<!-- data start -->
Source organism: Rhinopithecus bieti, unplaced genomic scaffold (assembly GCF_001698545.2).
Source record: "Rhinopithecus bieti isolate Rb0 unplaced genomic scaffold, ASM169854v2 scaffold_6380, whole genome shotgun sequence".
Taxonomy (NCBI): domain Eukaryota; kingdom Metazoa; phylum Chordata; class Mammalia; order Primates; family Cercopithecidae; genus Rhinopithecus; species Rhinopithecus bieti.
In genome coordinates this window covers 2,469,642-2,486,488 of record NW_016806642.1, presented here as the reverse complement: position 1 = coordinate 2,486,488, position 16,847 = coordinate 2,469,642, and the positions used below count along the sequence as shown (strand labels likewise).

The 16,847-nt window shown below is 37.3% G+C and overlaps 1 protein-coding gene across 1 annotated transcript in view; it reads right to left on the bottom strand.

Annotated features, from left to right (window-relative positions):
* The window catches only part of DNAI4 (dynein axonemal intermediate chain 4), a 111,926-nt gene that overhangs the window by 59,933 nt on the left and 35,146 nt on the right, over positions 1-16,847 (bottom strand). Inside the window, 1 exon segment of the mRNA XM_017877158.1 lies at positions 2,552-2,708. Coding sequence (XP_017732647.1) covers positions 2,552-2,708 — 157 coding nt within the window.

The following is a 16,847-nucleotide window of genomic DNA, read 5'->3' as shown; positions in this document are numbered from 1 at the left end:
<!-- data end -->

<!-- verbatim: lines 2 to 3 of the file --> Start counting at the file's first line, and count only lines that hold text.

Source record: "Rhinopithecus bieti isolate Rb0 unplaced genomic scaffold, ASM169854v2 scaffold_6380, whole genome shotgun sequence".
Taxonomy (NCBI): domain Eukaryota; kingdom Metazoa; phylum Chordata; class Mammalia; order Primates; family Cercopithecidae; genus Rhinopithecus; species Rhinopithecus bieti.